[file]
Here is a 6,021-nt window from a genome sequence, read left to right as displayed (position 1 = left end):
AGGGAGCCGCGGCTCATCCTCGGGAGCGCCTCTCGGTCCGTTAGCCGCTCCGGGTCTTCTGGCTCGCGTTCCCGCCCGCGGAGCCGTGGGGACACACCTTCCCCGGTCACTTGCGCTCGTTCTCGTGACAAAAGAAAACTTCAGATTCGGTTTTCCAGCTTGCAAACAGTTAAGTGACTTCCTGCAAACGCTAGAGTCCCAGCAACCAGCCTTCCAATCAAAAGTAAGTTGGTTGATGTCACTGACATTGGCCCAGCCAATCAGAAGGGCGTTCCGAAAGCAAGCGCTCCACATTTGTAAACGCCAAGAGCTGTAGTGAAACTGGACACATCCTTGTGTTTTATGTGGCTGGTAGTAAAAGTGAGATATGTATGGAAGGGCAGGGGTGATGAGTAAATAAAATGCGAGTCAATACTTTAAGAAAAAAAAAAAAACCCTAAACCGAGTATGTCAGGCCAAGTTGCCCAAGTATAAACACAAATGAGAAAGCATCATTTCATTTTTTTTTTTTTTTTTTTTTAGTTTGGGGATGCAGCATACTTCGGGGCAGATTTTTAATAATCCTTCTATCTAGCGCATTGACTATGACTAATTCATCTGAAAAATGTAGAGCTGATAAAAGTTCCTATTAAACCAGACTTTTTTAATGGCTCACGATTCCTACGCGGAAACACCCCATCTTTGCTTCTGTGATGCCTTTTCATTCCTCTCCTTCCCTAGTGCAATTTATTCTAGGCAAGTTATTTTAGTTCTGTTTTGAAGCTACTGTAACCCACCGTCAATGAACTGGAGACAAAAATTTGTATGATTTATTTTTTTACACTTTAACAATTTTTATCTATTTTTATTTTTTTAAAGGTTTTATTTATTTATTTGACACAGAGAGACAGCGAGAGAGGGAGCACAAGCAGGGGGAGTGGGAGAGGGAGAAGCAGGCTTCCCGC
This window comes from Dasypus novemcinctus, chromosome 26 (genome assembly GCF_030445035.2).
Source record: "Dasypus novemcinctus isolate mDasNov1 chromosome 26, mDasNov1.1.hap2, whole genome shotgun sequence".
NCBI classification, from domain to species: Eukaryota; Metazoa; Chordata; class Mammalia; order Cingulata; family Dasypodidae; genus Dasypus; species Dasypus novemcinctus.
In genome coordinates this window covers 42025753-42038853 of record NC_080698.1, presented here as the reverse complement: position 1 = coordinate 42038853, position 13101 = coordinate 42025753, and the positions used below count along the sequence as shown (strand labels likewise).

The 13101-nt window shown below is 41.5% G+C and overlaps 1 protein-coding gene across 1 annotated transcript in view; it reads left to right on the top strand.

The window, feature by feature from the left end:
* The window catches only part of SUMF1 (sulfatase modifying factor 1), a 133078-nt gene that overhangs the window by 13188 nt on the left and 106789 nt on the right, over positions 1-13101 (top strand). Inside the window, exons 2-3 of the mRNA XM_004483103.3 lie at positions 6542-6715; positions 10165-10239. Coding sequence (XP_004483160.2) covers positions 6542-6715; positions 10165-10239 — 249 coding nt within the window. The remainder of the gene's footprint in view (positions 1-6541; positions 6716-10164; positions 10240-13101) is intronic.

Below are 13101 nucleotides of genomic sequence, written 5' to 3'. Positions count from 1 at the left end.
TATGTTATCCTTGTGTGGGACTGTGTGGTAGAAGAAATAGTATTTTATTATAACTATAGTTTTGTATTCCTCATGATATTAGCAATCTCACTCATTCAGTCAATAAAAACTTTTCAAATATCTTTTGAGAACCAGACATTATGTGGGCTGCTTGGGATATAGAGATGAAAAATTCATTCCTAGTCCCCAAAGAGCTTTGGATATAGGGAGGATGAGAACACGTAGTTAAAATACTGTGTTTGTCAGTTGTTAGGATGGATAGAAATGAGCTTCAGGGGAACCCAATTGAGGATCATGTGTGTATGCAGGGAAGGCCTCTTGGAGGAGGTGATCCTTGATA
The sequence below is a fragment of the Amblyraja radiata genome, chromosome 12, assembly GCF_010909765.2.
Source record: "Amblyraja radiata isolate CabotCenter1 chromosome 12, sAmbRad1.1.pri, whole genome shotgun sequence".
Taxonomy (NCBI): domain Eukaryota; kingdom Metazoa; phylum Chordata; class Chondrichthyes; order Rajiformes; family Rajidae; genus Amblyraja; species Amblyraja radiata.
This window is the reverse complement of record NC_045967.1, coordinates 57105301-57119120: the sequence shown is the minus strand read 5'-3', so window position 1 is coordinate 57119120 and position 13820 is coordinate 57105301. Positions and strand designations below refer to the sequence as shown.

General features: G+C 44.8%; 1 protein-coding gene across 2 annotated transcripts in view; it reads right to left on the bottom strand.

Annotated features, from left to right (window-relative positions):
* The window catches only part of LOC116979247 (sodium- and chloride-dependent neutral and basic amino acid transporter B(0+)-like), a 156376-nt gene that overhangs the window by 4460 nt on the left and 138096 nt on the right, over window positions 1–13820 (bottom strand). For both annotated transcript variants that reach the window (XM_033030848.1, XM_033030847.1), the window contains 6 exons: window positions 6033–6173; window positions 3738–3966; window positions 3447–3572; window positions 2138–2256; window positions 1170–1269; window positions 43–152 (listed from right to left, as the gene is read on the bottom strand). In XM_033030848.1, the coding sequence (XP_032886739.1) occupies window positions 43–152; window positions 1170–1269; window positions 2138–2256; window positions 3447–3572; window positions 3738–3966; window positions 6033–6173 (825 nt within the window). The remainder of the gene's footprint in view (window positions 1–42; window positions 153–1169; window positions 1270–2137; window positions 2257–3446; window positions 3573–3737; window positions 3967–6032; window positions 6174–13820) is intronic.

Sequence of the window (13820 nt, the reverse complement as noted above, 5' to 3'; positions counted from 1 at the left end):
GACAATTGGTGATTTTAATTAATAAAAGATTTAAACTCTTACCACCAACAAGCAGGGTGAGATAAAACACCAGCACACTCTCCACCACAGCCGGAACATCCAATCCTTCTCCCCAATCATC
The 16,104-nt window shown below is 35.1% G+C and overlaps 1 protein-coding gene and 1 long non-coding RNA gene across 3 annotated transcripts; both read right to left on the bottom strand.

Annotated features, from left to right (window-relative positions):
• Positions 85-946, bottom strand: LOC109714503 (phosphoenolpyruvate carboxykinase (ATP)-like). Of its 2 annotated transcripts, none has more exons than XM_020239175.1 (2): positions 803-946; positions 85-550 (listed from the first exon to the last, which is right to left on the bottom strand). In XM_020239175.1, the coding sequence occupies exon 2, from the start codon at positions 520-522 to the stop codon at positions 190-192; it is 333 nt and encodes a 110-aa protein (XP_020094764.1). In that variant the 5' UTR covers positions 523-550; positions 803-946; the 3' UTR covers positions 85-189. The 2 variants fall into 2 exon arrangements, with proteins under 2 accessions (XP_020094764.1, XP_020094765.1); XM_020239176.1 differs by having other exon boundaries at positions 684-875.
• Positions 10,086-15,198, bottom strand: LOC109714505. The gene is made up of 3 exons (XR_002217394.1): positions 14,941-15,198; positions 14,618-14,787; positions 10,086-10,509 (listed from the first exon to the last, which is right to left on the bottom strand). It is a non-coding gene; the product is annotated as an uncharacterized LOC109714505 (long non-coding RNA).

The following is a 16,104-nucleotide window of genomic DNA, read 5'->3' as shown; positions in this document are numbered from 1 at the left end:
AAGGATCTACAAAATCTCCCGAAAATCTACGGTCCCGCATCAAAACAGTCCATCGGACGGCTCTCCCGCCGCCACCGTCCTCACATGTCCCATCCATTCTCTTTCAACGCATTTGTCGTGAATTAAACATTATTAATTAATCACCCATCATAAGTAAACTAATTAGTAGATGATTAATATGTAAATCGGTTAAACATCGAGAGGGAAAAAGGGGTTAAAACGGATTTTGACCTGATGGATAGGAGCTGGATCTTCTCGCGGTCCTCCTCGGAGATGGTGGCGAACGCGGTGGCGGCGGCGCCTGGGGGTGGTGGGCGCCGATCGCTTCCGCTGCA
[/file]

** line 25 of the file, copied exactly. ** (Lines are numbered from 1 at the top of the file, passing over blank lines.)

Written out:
The following is a 16,104-nucleotide window of genomic DNA, read 5'->3' as shown; positions in this document are numbered from 1 at the left end: